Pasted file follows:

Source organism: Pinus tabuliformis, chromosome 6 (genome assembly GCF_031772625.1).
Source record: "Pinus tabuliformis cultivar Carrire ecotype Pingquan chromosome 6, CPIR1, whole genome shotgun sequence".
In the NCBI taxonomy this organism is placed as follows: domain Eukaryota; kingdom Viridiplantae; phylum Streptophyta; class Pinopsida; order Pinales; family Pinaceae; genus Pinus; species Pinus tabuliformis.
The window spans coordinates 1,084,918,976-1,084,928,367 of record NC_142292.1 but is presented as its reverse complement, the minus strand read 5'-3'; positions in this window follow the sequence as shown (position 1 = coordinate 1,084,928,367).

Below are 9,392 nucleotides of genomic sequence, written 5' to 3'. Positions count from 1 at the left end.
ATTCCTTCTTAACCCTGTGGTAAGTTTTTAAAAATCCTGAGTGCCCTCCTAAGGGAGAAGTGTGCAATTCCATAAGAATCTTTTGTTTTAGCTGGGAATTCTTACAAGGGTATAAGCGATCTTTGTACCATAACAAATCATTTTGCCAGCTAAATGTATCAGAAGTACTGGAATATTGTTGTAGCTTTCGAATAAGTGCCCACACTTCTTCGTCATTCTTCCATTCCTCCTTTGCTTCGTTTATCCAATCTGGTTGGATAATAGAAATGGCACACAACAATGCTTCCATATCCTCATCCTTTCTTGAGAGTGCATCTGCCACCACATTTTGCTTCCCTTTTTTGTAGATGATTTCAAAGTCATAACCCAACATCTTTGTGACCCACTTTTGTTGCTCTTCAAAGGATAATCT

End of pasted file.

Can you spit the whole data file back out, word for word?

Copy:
Source organism: Pinus tabuliformis, chromosome 6 (genome assembly GCF_031772625.1).
Source record: "Pinus tabuliformis cultivar Carrire ecotype Pingquan chromosome 6, CPIR1, whole genome shotgun sequence".
In the NCBI taxonomy this organism is placed as follows: domain Eukaryota; kingdom Viridiplantae; phylum Streptophyta; class Pinopsida; order Pinales; family Pinaceae; genus Pinus; species Pinus tabuliformis.
The window spans coordinates 1,084,918,976-1,084,928,367 of record NC_142292.1 but is presented as its reverse complement, the minus strand read 5'-3'; positions in this window follow the sequence as shown (position 1 = coordinate 1,084,928,367).

Below are 9,392 nucleotides of genomic sequence, written 5' to 3'. Positions count from 1 at the left end.
ATTCCTTCTTAACCCTGTGGTAAGTTTTTAAAAATCCTGAGTGCCCTCCTAAGGGAGAAGTGTGCAATTCCATAAGAATCTTTTGTTTTAGCTGGGAATTCTTACAAGGGTATAAGCGATCTTTGTACCATAACAAATCATTTTGCCAGCTAAATGTATCAGAAGTACTGGAATATTGTTGTAGCTTTCGAATAAGTGCCCACACTTCTTCGTCATTCTTCCATTCCTCCTTTGCTTCGTTTATCCAATCTGGTTGGATAATAGAAATGGCACACAACAATGCTTCCATATCCTCATCCTTTCTTGAGAGTGCATCTGCCACCACATTTTGCTTCCCTTTTTTGTAGATGATTTCAAAGTCATAACCCAACATCTTTGTGACCCACTTTTGTTGCTCTTCAAAGGATAATCT